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      Konungariket Sverige
      (Kingdom of Sweden)



      A military power during the 17th century, Sweden has not participated in any war in almost two centuries. An armed neutrality was preserved in both World Wars. Indecision over the country's role in the political and economic integration of Europe caused Sweden not to join the EU until 1995, and to forgo the introduction of the euro in 1999.
      Ruled by King Carl XVI Gustaf (since 19 September 1973); Heir Apparent Princess Victoria Ingrid Alice Desiree, daughter of the monarch (born 14 July 1977). Prime Minister is Goran Persson (since 21 March 1996).
      Capital of Sweden is Stockholm, and Flag Day, 6 June (1523, Gustav VASA elected king) is the National holiday.



      Location: Northern Europe, bordering the Baltic Sea, Gulf of Bothnia, Kattegat, and Skagerrak, between Finland and Norway.
      The area is approximately 449,964 sq km (410,934 sq km land. 39,030 sq km water). Terrain is mostly flat to gently rolling lowlands. Mountains in west. Natural hazards are the ice floes in the surrounding waters, especially in the Gulf of Bothnia, which can interfere with maritime traffic. Climate is temperate in south with cold, cloudy winters and cool, partly cloudy summers. Subarctic in north.

      Population: About 8,878,085 people live in Sweden.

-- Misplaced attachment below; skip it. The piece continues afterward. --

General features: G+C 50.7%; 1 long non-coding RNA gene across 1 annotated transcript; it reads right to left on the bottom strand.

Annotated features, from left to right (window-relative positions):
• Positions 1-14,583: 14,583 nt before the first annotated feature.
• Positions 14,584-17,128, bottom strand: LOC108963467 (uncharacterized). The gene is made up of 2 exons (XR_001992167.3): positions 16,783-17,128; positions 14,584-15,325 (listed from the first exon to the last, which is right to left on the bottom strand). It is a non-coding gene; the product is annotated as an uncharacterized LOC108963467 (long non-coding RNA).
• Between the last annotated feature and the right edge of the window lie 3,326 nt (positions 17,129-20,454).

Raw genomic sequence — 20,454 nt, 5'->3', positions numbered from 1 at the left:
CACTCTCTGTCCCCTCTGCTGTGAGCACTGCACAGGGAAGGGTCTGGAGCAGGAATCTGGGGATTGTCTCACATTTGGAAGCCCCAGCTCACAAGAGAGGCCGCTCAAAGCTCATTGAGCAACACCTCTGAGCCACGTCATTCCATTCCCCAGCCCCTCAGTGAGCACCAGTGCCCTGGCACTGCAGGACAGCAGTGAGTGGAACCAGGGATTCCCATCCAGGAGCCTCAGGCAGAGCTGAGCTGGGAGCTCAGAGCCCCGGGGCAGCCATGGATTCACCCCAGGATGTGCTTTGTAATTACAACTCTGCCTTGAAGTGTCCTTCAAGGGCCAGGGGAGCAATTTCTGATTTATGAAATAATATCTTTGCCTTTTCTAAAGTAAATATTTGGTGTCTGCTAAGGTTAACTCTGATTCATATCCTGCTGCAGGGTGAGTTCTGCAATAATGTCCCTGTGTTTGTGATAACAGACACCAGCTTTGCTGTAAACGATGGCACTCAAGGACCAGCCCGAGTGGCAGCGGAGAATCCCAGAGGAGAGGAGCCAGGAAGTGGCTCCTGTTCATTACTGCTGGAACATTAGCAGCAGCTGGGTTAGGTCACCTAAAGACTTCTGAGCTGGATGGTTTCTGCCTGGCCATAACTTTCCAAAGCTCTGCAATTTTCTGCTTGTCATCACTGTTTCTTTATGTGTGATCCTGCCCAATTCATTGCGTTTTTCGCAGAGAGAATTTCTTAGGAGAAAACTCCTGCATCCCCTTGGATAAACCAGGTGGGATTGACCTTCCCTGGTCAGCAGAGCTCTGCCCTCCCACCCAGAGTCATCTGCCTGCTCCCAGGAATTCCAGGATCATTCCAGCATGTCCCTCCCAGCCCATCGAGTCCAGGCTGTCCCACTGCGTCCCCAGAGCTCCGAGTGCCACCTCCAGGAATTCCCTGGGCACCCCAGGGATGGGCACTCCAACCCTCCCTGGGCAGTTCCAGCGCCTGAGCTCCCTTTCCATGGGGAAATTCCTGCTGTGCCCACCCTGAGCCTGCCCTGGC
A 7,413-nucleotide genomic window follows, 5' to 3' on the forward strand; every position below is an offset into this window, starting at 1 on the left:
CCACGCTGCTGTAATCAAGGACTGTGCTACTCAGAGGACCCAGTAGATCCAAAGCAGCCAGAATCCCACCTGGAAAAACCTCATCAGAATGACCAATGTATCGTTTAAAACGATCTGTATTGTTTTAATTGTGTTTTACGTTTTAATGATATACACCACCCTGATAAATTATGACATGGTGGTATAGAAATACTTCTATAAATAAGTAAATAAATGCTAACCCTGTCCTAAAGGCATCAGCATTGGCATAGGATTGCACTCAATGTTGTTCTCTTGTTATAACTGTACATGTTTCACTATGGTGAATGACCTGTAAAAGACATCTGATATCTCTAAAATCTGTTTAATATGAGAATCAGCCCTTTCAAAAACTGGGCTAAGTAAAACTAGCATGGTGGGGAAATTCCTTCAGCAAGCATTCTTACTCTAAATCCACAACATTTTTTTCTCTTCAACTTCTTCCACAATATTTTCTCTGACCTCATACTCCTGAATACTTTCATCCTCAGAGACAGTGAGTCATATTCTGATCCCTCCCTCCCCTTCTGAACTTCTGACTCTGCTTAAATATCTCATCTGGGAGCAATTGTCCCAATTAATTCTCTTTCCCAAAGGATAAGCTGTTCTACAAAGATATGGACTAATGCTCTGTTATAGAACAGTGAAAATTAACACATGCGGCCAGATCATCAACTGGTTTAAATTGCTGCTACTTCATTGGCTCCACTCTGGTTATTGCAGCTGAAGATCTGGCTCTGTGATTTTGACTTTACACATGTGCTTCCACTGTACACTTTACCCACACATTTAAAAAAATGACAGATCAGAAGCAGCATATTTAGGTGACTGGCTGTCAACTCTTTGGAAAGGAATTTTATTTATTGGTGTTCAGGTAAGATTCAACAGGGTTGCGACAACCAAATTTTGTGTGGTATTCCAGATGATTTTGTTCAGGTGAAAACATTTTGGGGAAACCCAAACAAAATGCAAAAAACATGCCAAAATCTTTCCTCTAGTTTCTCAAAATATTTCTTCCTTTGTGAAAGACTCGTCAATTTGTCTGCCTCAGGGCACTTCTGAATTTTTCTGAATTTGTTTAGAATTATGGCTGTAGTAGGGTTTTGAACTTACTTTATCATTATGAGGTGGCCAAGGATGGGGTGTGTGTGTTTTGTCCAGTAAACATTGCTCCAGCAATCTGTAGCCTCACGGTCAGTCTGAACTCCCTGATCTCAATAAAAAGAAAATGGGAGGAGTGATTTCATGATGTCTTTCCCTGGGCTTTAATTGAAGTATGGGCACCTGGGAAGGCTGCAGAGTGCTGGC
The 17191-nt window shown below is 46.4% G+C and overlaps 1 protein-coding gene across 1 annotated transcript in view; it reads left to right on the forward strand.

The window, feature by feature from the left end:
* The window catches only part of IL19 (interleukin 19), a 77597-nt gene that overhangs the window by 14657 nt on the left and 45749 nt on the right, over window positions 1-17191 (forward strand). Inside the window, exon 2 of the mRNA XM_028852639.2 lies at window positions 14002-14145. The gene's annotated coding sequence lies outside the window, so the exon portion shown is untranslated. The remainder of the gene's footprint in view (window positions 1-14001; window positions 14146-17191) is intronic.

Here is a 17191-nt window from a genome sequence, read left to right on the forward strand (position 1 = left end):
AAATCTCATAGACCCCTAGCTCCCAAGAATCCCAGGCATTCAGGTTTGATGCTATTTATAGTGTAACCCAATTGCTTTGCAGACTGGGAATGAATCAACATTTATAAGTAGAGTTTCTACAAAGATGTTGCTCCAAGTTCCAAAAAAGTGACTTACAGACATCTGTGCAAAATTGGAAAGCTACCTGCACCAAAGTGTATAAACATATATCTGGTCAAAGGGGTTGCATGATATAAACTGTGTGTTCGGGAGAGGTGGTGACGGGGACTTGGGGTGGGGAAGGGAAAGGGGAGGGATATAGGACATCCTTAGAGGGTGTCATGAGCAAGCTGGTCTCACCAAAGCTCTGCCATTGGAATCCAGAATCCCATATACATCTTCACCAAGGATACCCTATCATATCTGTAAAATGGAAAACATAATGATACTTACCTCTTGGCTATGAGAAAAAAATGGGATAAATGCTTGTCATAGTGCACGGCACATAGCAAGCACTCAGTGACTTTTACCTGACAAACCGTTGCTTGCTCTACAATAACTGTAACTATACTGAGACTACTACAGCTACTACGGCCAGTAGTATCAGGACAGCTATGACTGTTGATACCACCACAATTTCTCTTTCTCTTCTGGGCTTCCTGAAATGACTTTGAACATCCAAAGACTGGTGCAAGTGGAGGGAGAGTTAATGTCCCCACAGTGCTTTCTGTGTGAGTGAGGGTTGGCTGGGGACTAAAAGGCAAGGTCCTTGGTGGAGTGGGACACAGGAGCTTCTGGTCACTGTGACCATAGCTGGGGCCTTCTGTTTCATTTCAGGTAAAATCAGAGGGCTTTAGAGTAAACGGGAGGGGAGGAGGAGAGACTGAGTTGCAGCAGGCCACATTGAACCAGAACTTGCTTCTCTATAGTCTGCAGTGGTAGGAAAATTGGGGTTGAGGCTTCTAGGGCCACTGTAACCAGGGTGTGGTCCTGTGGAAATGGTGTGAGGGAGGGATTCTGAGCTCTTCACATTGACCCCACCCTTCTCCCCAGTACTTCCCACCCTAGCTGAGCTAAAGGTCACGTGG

An indigenous population: Swedes and Finnish and Sami minorities. Ethnic groups also include foreign-born or first-generation immigrants: Finns, Yugoslavs, Danes, Norwegians, Greeks, Turks. Main language spoken is Swedish. Also, small Lapp- and Finnish-speaking minorities.

      Religious Denomination: Lutheran (87%), Roman Catholic, Orthodox, Baptist, Muslim, Jewish, and Buddhist.

      Agriculture: Products include grains, sugar beets, potatoes, meat, and milk.

      Economy: Aided by peace and neutrality for the whole twentieth century, Sweden has achieved an enviable standard of living under a mixed system of high-tech capitalism and extensive welfare benefits. It has a modern distribution system, excellent internal and external communications, and a skilled labor force. Timber, hydropower, and iron ore constitute the resource base of an economy heavily oriented toward foreign trade. In recent years, however, this extraordinarily favorable picture has been somewhat clouded by budgetary difficulties, high unemployment, and a gradual loss of competitiveness in international markets. Sweden has harmonized its economic policies with those of the EU, which it joined at the start of 1995.

      Currency: Swedish krona (SEK).


      Sweden's flag shall take you back



      Source~World Factbook

      2004 NorseLady~AMS~DM